“Just glad to end it,” I say.
“My card is on your kitchen table. Call me if you need anything.”
“I will.” He leaves, closing the door gently behind him. I look down at Cindy’s peaceful face.
It’s all over. I can sleep now.
* * *
The sky is just beginning to turn from black to deep blue. I’ve written down everything I can think of. Someone should know the truth.
Someone should know why I had to do this.
Henry was always strict with me, but I deserved that. He was strict with me because he loved me. But then he started drinking more and more, and he threatened to go after the kids.
I hoped it would pass. I prayed it would pass.
But I knew it wouldn’t.
He deserved what he got. He deserved being buried out there.
My kids, though… They don’t deserve this. I put them through this, and they don’t deserve it.
Marie won’t recover. She’ll marry someone like Henry and it’ll start all over again. I should know: girls always marry their daddies, and my daddy was just as strict as Henry ever was. Marie will grow up and move out, but Billy and Lynnie will be stuck with me.
And I’ll do it again. I’ll marry Daddy again. I’ll start it all over again.
I can’t do that to them. I can’t let my girls become what I became, and I can’t let my son do to his future family what his stepfather did to me.
This will end here.
I put the note in an envelope and put the envelope in the mailbox across the street. Mr. Sutherland will find it, and he’ll know what to do.
I pocket a book of matches, then turn the gas on and close the kitchen doors. I go to the dining room. From the window I can see the sunrise.
Enough time passes. I light a match. I kick open the kitchen door.
And I smile.
* * *
My eyes snap open. My skin aches, like I’ve been sunburned. I sit straight up in bed and gasp for breath. I’m on fire! I open my mouth to scream and–
–don’t. The sensation fades as quickly as it came. I can move, I can breathe, and I’m not in pain anymore.
Ben doesn’t even stir when I get out of bed and pad barefoot to the kitchen. I draw a glass of water from the sink and carry it out onto the deck. It’s a warm night; the moon is full and there are no clouds to block the stars. I breathe deeply, enjoying the scent of the grass. Ben mowed it as the sun went down, and it still smells fresh.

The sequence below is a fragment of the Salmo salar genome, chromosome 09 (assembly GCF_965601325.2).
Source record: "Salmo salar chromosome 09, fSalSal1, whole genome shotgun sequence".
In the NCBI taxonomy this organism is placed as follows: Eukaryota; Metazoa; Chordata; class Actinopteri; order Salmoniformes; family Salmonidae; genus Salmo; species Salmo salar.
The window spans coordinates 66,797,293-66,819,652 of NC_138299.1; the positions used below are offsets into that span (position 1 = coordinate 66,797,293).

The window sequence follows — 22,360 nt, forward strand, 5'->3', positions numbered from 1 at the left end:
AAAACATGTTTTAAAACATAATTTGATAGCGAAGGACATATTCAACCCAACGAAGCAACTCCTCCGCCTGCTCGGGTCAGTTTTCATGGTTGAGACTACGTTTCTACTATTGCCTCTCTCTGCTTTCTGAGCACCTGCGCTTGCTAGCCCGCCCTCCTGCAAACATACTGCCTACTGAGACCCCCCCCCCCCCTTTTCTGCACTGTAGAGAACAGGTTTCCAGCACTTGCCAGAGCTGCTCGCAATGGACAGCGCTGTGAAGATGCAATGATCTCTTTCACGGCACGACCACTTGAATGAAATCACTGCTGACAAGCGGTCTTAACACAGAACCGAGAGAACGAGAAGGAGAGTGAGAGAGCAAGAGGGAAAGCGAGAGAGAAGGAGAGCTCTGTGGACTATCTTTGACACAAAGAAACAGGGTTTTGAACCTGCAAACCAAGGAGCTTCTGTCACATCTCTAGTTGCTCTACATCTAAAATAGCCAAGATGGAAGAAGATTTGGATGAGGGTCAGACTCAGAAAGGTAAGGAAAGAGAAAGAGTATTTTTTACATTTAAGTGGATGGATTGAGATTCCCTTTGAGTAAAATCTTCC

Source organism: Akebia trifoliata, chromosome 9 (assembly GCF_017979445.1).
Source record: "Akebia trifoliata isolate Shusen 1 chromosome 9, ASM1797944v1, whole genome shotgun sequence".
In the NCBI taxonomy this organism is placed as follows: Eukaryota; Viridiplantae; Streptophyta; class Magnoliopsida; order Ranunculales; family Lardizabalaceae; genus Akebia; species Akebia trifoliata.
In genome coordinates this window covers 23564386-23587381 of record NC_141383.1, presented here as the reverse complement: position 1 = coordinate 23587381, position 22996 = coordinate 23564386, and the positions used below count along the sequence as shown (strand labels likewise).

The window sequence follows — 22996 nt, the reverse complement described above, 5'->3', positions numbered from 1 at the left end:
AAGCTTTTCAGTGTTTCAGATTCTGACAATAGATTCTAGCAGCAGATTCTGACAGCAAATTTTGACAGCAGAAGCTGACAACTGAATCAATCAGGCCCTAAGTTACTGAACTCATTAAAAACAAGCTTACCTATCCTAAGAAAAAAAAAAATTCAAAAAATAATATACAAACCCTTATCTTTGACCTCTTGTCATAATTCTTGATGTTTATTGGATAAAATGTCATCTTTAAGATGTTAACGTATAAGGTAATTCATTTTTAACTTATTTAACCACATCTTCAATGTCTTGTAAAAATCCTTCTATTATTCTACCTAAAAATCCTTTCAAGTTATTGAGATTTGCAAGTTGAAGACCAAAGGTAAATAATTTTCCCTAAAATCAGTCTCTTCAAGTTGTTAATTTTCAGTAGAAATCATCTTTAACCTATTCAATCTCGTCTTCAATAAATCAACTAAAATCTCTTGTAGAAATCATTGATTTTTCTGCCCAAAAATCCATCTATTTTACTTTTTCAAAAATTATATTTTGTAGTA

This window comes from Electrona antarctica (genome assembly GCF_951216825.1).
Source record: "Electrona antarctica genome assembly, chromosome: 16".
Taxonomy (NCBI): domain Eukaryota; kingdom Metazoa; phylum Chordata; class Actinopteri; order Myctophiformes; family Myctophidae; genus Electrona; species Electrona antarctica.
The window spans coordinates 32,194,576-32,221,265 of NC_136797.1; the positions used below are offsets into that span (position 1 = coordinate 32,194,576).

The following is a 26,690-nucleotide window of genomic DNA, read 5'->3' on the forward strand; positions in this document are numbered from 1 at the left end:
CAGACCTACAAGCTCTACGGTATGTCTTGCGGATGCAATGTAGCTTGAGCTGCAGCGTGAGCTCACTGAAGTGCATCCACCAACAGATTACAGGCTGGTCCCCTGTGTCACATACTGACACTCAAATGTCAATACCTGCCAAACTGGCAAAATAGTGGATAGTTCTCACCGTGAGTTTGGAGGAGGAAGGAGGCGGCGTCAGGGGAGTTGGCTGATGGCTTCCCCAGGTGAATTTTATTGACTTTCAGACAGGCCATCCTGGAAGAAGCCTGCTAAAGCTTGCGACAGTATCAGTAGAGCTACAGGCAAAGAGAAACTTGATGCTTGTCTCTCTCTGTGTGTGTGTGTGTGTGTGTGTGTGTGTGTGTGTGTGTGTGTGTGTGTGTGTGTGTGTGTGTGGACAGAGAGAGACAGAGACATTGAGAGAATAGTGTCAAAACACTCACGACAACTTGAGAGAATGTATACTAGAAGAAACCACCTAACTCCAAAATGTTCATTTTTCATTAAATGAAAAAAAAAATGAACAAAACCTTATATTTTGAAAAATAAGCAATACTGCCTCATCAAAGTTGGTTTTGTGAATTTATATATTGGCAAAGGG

At the back of our yard, police tape still surrounds our shed. The detective said they’d be coming back tomorrow to finish up the investigation.
Something moves in the darkness of the open shed doorway. I squint, then shake my head. They took Henry Langshaw’s body away. I don’t know that I believe in ghosts or spirits or anything like that, but the moment the body was gone, Ben and I both felt lighter. Like we could breathe again. Hopefully, Ben’s had his last dream.
I go back into the house, put the glass in the sink, and go back to bed. Ben makes a satisfied noise as I curl up behind him, his bare legs warm against mine. I smile and kiss his shoulder; he hums again in his sleep. I contemplate waking him up to make love, but that can wait.
We both need some sleep.
* * *
That bitch! That stupid bitch! My fucking head is killing me and I can’t… I can’t move! What the hell? Oh, what did she–
What the fuck was that? Sounds like an explosion or something. God, when I get out of this, I’m gonna break her fucking legs, and any of those little shits that helped her’ll get the same.
Shit, it’s hot down here. What the hell did she do, wrap me up in something? Smells like dirt and shit. And I’m sweating like crazy. And my fucking nose itches.
Damn! I’m burning up under here!
Billy? Lynnie? Marie?
Suzanne, where the hell are you, you crazy bitch? What the hell did you do to me? Suzanne Abigail Langshaw, you get your fucking bitch ass back here! I’m gonna die down here! Holy shit, I’m gonna die down here!